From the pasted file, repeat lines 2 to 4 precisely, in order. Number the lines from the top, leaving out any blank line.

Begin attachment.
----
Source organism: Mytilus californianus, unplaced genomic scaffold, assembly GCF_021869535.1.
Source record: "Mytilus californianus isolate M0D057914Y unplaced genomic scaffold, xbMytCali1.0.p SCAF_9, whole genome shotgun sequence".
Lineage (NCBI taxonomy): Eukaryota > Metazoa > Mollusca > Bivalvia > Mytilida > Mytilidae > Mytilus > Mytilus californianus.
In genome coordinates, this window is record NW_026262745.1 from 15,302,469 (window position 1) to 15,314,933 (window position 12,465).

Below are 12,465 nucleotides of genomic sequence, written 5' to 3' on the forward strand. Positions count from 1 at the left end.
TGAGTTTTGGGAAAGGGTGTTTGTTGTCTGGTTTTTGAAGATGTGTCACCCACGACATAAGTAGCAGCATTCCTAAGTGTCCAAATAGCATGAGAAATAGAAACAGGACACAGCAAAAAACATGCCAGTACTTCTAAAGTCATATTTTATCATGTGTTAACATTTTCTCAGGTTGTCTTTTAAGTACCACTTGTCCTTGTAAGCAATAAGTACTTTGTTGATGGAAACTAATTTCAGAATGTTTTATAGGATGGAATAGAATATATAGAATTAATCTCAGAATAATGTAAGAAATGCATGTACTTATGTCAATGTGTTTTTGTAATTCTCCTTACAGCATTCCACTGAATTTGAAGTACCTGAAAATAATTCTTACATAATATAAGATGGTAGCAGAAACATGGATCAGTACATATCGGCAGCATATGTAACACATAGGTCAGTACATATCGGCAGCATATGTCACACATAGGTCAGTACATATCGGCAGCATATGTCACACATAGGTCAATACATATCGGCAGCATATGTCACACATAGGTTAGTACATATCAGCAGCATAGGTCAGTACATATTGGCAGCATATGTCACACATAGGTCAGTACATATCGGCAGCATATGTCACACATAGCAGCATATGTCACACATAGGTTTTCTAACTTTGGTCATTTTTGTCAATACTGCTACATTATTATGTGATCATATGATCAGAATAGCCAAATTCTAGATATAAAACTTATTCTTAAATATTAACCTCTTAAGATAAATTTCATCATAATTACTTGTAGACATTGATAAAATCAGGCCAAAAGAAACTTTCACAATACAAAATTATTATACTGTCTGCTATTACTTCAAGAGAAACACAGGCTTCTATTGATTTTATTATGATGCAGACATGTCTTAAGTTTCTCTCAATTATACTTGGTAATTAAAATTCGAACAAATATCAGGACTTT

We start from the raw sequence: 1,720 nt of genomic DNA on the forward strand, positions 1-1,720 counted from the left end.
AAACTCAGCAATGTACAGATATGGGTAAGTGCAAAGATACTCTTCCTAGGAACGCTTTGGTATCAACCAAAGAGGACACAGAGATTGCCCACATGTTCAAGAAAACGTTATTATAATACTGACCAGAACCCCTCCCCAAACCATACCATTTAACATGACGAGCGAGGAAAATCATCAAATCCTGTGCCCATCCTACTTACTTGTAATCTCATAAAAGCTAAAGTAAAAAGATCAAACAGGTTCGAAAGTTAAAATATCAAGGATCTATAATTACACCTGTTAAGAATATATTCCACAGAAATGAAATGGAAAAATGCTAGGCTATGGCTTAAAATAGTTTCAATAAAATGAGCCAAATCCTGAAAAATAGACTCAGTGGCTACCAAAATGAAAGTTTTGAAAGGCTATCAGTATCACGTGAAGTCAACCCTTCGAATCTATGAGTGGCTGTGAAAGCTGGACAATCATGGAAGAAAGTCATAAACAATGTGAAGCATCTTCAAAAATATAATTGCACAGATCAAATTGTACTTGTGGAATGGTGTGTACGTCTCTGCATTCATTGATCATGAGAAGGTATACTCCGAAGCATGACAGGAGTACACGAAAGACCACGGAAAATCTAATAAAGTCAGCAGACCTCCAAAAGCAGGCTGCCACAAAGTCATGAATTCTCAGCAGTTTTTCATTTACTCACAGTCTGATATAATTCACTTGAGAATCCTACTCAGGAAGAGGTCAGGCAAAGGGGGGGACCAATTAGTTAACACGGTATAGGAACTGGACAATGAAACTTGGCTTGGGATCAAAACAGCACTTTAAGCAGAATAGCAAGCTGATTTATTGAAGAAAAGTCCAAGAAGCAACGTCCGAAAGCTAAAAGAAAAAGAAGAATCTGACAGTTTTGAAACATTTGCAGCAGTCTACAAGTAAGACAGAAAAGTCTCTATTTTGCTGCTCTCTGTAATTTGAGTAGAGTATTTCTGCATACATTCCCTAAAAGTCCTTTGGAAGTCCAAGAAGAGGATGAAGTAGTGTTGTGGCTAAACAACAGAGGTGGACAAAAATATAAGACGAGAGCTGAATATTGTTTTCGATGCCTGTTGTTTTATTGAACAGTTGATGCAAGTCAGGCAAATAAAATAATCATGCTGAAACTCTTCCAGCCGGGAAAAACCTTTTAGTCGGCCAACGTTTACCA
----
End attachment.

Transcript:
Source record: "Mytilus californianus isolate M0D057914Y unplaced genomic scaffold, xbMytCali1.0.p SCAF_9, whole genome shotgun sequence".
Lineage (NCBI taxonomy): Eukaryota > Metazoa > Mollusca > Bivalvia > Mytilida > Mytilidae > Mytilus > Mytilus californianus.
In genome coordinates, this window is record NW_026262745.1 from 15,302,469 (window position 1) to 15,314,933 (window position 12,465).